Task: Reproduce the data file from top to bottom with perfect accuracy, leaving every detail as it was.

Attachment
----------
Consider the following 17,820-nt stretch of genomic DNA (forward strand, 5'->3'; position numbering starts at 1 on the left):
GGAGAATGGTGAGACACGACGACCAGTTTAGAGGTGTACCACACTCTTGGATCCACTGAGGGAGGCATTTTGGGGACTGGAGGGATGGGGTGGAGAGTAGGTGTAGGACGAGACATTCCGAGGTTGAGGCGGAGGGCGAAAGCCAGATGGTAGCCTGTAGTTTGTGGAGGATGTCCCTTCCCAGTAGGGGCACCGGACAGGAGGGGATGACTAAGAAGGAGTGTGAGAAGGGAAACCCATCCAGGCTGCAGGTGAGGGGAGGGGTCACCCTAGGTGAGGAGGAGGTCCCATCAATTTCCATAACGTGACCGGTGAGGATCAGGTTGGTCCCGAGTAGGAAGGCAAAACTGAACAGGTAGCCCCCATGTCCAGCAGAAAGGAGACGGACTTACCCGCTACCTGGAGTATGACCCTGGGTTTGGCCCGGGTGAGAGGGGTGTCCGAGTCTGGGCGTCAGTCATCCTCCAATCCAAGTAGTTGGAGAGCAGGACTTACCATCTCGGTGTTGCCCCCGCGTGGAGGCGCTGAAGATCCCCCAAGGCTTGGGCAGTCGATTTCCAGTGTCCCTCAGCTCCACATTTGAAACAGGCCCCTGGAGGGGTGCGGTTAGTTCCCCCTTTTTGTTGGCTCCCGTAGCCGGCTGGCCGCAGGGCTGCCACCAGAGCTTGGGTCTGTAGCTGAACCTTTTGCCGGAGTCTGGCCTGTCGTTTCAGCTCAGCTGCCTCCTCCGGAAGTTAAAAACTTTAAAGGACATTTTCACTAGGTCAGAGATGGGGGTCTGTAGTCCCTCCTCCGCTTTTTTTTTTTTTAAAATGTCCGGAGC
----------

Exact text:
Consider the following 17,820-nt stretch of genomic DNA (forward strand, 5'->3'; position numbering starts at 1 on the left):
GGAGAATGGTGAGACACGACGACCAGTTTAGAGGTGTACCACACTCTTGGATCCACTGAGGGAGGCATTTTGGGGACTGGAGGGATGGGGTGGAGAGTAGGTGTAGGACGAGACATTCCGAGGTTGAGGCGGAGGGCGAAAGCCAGATGGTAGCCTGTAGTTTGTGGAGGATGTCCCTTCCCAGTAGGGGCACCGGACAGGAGGGGATGACTAAGAAGGAGTGTGAGAAGGGAAACCCATCCAGGCTGCAGGTGAGGGGAGGGGTCACCCTAGGTGAGGAGGAGGTCCCATCAATTTCCATAACGTGACCGGTGAGGATCAGGTTGGTCCCGAGTAGGAAGGCAAAACTGAACAGGTAGCCCCCATGTCCAGCAGAAAGGAGACGGACTTACCCGCTACCTGGAGTATGACCCTGGGTTTGGCCCGGGTGAGAGGGGTGTCCGAGTCTGGGCGTCAGTCATCCTCCAATCCAAGTAGTTGGAGAGCAGGACTTACCATCTCGGTGTTGCCCCCGCGTGGAGGCGCTGAAGATCCCCCAAGGCTTGGGCAGTCGATTTCCAGTGTCCCTCAGCTCCACATTTGAAACAGGCCCCTGGAGGGGTGCGGTTAGTTCCCCCTTTTTGTTGGCTCCCGTAGCCGGCTGGCCGCAGGGCTGCCACCAGAGCTTGGGTCTGTAGCTGAACCTTTTGCCGGAGTCTGGCCTGTCGTTTCAGCTCAGCTGCCTCCTCCGGAAGTTAAAAACTTTAAAGGACATTTTCACTAGGTCAGAGATGGGGGTCTGTAGTCCCTCCTCCGCTTTTTTTTTTTTTAAAATGTCCGGAGC